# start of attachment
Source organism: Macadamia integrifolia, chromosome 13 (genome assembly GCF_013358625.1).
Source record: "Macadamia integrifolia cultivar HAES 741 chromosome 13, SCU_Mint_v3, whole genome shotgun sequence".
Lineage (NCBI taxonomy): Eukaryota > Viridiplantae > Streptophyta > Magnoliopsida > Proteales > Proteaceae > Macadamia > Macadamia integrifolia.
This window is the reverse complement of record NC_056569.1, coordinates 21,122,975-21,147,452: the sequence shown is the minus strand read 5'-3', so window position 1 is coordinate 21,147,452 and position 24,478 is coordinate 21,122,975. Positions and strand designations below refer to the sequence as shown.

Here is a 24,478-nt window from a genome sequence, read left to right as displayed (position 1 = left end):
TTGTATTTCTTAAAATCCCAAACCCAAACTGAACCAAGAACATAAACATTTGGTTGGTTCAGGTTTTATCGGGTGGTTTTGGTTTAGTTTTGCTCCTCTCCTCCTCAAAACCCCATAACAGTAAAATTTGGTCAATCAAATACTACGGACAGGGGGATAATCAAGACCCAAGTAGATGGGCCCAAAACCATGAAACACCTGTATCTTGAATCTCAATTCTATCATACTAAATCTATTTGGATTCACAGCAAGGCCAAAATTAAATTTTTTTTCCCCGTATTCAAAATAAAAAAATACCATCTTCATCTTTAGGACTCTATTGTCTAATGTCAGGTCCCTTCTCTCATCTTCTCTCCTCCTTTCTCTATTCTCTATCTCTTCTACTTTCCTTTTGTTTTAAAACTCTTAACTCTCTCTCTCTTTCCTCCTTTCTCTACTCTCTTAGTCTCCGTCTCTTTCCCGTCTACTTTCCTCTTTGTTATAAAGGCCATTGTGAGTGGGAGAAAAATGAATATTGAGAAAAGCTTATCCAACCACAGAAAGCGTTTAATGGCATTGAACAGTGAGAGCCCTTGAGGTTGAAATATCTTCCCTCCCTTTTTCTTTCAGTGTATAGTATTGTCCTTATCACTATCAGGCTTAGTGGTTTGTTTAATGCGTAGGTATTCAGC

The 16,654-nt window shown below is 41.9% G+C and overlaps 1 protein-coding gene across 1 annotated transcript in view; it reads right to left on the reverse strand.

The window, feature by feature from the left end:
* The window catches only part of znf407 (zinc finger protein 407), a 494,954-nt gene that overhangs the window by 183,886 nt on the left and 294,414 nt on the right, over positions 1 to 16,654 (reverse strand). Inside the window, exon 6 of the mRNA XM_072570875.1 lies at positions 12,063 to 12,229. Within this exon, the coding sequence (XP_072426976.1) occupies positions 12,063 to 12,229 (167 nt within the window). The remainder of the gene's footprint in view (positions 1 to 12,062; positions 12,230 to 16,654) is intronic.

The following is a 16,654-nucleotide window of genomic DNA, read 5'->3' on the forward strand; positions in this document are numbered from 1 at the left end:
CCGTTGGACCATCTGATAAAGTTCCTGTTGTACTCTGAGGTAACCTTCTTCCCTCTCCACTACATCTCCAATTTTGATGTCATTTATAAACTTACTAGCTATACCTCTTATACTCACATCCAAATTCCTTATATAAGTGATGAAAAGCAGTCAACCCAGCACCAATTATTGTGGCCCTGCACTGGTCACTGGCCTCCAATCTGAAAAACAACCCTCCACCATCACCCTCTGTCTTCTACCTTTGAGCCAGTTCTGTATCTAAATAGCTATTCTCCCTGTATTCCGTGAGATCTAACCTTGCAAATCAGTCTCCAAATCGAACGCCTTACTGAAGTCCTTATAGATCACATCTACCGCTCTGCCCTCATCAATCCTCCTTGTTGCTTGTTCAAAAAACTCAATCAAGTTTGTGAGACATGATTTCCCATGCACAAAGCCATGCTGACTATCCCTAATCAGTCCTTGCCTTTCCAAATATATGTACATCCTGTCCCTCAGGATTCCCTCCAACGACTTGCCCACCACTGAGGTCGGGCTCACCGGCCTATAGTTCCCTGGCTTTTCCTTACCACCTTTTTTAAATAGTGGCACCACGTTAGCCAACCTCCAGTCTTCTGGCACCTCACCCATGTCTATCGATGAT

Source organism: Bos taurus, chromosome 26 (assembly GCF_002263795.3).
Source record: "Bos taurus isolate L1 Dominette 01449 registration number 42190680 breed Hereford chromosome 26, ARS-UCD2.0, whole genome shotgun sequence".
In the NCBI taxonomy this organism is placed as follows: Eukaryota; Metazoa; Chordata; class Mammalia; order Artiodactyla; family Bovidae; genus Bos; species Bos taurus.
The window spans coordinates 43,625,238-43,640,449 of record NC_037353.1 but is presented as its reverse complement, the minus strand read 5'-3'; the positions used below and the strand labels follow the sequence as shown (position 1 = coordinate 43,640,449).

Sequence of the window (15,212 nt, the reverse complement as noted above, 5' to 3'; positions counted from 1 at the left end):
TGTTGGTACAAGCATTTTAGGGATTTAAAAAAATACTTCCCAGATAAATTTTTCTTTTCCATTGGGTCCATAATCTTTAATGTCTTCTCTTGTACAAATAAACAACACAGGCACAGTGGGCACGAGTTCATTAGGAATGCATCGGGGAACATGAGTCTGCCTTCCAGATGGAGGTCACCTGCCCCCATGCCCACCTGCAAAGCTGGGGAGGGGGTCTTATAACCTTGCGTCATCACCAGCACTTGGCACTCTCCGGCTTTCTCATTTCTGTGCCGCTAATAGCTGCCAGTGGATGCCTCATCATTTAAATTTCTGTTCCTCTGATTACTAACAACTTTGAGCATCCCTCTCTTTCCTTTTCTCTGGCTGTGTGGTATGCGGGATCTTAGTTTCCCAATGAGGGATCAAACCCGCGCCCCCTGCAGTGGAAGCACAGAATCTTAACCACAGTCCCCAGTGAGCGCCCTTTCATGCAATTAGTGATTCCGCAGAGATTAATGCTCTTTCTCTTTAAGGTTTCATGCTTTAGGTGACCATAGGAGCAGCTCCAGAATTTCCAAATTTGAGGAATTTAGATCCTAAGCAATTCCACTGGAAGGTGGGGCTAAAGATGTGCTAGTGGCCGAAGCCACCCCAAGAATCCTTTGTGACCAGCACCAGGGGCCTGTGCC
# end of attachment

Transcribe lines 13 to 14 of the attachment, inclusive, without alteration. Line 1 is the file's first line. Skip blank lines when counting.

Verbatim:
Source record: "Bos taurus isolate L1 Dominette 01449 registration number 42190680 breed Hereford chromosome 26, ARS-UCD2.0, whole genome shotgun sequence".
In the NCBI taxonomy this organism is placed as follows: Eukaryota; Metazoa; Chordata; class Mammalia; order Artiodactyla; family Bovidae; genus Bos; species Bos taurus.